When Columbia Public Schools starts the 2020–21 school year next Tuesday, it will be all-virtual.

The Columbia School Board approved the change 6-1, with member Blake Willoughby dissenting.

The board and district will continue to talk about COVID-19 and its impact at every meeting. The next is Sept. 14.

The vote was on a recommendation from Superintendent Peter Stiepleman, who urged the shift from the previous “in-person/hybrid plan,” which included back-to-the-classroom learning two days a week.

Stiepleman’s key reasons were:

The plan had been for students to have in-person/hybrid or all-virtual learning plans, depending on what families chose earlier this summer. Under the hybrid plan, students would have attended in-person classes two days a week. Slightly more than three-fourths of the district’s roughly 19,000 students chose the hybrid plan. The district also delayed the first day of classes by two weeks.

But the number of cases keeps rising locally. The district’s 14-day tracker recorded 71.5 cases per 10,000 people Monday. The threshold for recommended all-virtual learning is 50, which was passed Thursday.

“We are sitting up here with no control of what those numbers might say tomorrow,” board president Helen Wade said. “It is going to take everyone in this community to change the numbers.”

During the meeting, Stiepleman said 52 district employees were quarantined or have tested positive for COVID-19 — but then his phone dinged, and he said it was a text telling him two more had tested positive. In Boone County, the number of active cases was 657 Monday, with 942 contacts in quarantine.

Under the in-person/hybrid plan, students would have gone to school on either Mondays and Tuesdays or Thursdays and Fridays. Board members raised concerns about teachers possibly transmitting the virus from one set of students to the other.

Stability for students was also a concern. Board members said they didn’t want scenarios in which students went to school for a few days then had to stay home for two weeks because someone tested positive — even if everyone had on a mask.

Other concerns included internet stability and connectivity for students, child care for working parents and whether district sports programs should continue.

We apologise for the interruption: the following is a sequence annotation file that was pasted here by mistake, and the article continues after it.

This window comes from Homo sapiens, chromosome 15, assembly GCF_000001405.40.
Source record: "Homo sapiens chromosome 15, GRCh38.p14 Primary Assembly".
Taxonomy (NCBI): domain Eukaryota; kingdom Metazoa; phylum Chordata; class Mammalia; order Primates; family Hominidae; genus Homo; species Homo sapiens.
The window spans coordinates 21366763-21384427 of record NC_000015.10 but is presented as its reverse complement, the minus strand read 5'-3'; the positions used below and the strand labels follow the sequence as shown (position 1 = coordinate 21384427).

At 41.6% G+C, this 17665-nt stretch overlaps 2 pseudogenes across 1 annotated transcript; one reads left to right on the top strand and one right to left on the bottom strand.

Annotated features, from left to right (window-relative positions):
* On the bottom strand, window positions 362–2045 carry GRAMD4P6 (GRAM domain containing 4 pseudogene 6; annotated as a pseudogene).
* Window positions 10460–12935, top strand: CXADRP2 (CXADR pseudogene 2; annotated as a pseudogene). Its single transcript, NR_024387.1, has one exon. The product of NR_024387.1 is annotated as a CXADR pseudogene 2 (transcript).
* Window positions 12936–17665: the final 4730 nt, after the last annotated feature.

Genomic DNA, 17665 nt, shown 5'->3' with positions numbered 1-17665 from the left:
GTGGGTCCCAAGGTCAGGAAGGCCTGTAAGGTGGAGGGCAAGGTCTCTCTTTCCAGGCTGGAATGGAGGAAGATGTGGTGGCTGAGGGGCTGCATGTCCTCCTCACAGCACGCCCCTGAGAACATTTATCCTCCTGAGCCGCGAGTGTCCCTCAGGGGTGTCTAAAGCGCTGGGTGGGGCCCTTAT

Boone County's health director, Stephanie Browning, joined the meeting remotely to help answer questions and flesh out understanding of COVID-19.

Board member Della Streaty-Wilhoit urged the rest of the board to commit to a long-term decision rather than change course later.

“I think that we have to stick with something long enough to see the science and the facts,” Streaty-Wilhoit said. “We’re going to have to live with it. I think that we all want our children back at school, but we must look at the safety ... .”

During public comment, Meredith Hoenes, who has a second-grader and kindergartner, urged the board to stick with the in-person/hybrid plan. After the meeting, she questioned why businesses could open but schools had to close.

Hoenes also said in-person learning benefits her children emotionally.

“Kids cry, a lot, because they don’t get to see their friends,” she said. “A lot of kids were so excited, and because they waited so long to make a decision, us parents couldn’t prepare our children for what ultimately just happened. And now that excitement for school, I have to go home and crush it.”

Hoenes said she thinks some students, particularly those from low-income homes, will feel the negative effects more than others. “I don’t see the school district knocking on their door every day to check on them,” she said.

Board member Chris Horn said he thinks this next round of virtual learning could be an opportunity for the district to step up and help students it had forgotten.

The district will also update the tracker to include people who live outside Columbia but are served by Columbia Public Schools. This will increase the population base used for the tracker, according to district data services director Dave Wilson. Even so, the numbers will still be above the 50 per 10,000-person guideline, he said.

There was some discussion about whether it’s appropriate to include college students in the tracker population. Stiepleman and others made the point that college students are woven into the community. They live next to parents and teachers, and they shop at the same grocery stores, Stiepleman said.

The 3½-hour meeting was called solely to revisit fall reopening plans. At times, speakers became audibly emotional behind their masks as they talked about their fears and hopes for children.

Before it started, eight adults and four children gathered at the Activity and Recreation Center parking lot and walked to the district’s Aslin Administration Building to lobby for a five-day, in-person approach.

“I believe the student-to-risk ratio is decided by parents, guardians and nobody else,” Megan Potter, the event’s organizer said.

  • Education reporter, fall 2019 Studying print and digital journalism Reach me at kadthd@mail.missouri.edu, or in the newsroom at 882-5700

  • Education reporter, Fall 2020 Studying magazine editing Reach me at eeovrp@mail.missouri.edu, or in the newsroom at 882-5700

  • Education reporter, fall 2020 Studying magazine editing journalism. Reach me at zmorrow@umsystem.edu, or in the newsroom 882-5700.

  • Elizabeth Brixey is the Columbia Missourian's education editor and an associate professor in the Missouri School of Journalism. She can be reached at (573) 882-2632 and brixeye@missouri.edu.

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